ASGCC v. Town of Barnstable
Victory! MA Court Rules in Favor of Needle Distribution Programs
In a decision with critical implications for the state’s efforts to combat the opioid epidemic and reduce transmission of HIV and Hepatitis C, the Massachusetts Supreme Judicial Court ruled unanimously on June 14, 2017 that needle access programs such as those run by HIV service programs, community health initiatives or other social service agencies are legal without restriction under state law.
The decision in AIDS Support Group of Cape Cod v. Town of Barnstable affirms that any organization or individual may distribute hypodermic needles and syringes throughout the Commonwealth, and that such programs are not limited to those operated by the Department of Public Health.
The Massachusetts Supreme Judicial Court (SJC) heard argument in this landmark syringe access case on February 14, 2017.
GLAD and AIDS Action Committee are representing AIDS Support Group of Cape Cod in this case in which the town of Barnstable attempted to shut down ASGCC’s life-saving needle access program.
“The trial judge agreed with us in his initial ruling: MA law is clear that there are no restrictions on an individual or organization providing access to clean needles,” says GLAD’s AIDS Law Project Director Ben Klein, who will present argument at the SJC. “But the Town of Barnstable’s recalcitrance makes it important for the SJC to declare that’s exactly what the law is.”
December 2, 2015: Victory! Declaring that AIDS Support Group of Cape Cod’s (ASGCC) needle access program “saves lives,” a Superior Court judge, in a first-of-its kind ruling, issued a preliminary injunction against the town of Barnstable, which had tried to shut down a needle distribution program run by the group in Hyannis. The injunction ensures that ASGCC can continue providing its life-saving services to injection drug users.
GLAD and AIDS Action Committee are representing AIDS Support Group of Cape Cod (ASGCC) in a suit filed in Barnstable Superior Court, against the town of Barnstable for preventing the group from providing free sterile needles to intravenous drug users at its Hyannis offices.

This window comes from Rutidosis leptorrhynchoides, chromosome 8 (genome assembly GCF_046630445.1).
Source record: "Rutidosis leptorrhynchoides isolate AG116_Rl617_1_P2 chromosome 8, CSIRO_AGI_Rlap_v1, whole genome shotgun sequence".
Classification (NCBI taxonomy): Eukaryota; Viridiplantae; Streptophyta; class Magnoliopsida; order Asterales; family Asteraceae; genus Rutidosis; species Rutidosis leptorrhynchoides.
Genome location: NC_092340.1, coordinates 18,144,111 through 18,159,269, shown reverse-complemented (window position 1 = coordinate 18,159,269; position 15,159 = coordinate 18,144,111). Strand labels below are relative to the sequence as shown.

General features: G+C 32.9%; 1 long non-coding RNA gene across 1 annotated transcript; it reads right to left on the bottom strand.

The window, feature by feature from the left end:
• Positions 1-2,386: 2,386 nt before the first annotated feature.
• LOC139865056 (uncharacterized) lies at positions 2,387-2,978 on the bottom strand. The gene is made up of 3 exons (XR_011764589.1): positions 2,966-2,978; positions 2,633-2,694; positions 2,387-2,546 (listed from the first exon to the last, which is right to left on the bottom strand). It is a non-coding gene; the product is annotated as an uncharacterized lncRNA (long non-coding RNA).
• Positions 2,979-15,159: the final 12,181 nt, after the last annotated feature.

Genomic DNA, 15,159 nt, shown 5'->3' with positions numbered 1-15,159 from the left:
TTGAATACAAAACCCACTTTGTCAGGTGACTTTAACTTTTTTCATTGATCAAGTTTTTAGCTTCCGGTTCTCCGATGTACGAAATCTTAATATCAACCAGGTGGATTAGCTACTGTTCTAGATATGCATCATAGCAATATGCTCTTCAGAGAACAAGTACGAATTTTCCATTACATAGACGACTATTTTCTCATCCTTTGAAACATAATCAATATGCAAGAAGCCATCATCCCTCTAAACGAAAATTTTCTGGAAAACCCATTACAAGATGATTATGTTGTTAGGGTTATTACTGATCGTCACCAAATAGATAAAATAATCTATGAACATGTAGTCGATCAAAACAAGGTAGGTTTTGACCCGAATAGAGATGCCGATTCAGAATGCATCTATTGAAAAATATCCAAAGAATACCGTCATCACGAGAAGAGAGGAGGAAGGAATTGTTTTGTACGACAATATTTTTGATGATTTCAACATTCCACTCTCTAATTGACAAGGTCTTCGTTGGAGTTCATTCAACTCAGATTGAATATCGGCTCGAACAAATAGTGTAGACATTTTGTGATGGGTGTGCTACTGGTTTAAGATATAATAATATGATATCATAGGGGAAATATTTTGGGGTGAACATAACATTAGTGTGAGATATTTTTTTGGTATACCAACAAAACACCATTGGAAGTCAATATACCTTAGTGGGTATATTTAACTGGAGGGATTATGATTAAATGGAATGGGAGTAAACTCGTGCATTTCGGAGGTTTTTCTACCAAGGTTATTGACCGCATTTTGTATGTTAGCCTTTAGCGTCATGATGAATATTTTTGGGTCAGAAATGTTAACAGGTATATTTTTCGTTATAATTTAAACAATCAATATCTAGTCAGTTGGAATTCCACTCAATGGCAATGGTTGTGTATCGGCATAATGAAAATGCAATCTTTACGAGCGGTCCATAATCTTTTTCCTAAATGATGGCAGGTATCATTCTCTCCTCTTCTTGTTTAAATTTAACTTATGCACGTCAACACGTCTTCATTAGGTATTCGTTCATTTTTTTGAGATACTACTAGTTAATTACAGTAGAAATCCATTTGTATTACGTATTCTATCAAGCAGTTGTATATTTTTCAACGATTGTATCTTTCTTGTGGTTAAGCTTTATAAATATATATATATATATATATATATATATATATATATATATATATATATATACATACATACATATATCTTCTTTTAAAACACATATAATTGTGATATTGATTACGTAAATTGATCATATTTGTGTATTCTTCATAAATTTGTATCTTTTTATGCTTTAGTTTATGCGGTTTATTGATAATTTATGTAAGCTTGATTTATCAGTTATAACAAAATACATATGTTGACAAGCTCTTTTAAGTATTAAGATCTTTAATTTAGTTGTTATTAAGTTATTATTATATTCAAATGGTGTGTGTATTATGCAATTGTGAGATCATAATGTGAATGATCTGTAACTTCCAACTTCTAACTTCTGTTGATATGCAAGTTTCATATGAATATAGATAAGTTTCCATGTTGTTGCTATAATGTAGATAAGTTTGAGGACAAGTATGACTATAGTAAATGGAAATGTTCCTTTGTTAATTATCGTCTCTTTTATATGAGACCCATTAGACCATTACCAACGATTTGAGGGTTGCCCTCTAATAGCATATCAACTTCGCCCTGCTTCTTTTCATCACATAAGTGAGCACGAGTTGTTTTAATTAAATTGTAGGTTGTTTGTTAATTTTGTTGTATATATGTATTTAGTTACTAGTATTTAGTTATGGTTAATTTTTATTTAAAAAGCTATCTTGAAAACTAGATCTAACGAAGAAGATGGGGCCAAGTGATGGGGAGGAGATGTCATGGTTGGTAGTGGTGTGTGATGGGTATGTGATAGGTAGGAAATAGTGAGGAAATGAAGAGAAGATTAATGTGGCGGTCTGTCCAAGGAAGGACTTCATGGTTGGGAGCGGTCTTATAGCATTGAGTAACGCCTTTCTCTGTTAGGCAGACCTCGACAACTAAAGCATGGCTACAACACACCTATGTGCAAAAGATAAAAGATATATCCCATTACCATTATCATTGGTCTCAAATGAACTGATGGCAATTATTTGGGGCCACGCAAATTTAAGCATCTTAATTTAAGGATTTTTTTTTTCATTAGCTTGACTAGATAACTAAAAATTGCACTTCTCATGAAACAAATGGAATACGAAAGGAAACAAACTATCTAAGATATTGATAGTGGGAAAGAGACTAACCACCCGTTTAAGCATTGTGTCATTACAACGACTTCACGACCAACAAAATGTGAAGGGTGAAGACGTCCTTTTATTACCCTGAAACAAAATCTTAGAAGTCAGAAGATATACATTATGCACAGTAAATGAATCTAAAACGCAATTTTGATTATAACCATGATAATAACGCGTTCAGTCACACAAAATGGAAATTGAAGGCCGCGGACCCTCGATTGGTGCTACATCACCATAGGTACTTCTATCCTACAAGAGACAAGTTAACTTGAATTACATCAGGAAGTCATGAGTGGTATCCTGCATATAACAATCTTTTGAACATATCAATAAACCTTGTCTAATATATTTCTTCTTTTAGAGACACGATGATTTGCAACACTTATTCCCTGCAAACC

Update November 10, 2015: The judge has granted ASGCC’s motion for a temporary restraining order to bar the town from enforcing the “cease and desist” order as the case proceeds.
In 2006, the Massachusetts legislature repealed all prohibitions and restrictions on the possession and distribution of hypodermic needles, precisely to address the public health emergency at the center of this case: the HIV and Hepatitis C epidemics.
On September 22, 2015, Barnstable’s director of public health hand-delivered to ASGCC a hand-written “cease and desist” order in which he asserted that ASGCC was distributing syringes in violation of Massachusetts law. After ASGCC indicated they were suing to challenge the order, the Board of Health suspended the order for one week (from 11/3-11/10) and asked ASGCC and the town to reach an agreement addressing neighborhood concerns. ASGCC agreed to address parking issues and to implement a program to pick up improperly discarded syringes. While ASGCC was formulating the plan, the town unreasonably escalated its demands.
ASGCC has been a collaborative community partner in working to keep the public safe during the opioid crisis. While there are other entities that make sterile syringes and needles available to injection drug users―such as pharmacies―these institutions do not collect needles and syringes that have been used, as ASGCC does. From July 1, 2014 to June 30, 2015, ASGCC distributed 112,604 syringes and collected 115,209. Thanks to ASGCC’s policy of encouraging clients to bring in used needles for proper disposal, 2,605 needles that were distributed by institutions other than ASGCC and which might otherwise have been improperly discarded were not.
ASGCC provides services on Cape Cod to support people with HIV/AIDS and hepatitis C virus, and works to prevent the spread of those infections to others on the Cape. In Hyannis and Provincetown, ASGCC offers case management, peer support, housing, nutritional programs, testing, and risk reduction strategies to more than 800 clients. Among those risk-reduction strategies is the availability of sterile needles, along with bio-hazard containers and counseling, to injection drug users, who are at high risk for both HIV and Hepatitis C.
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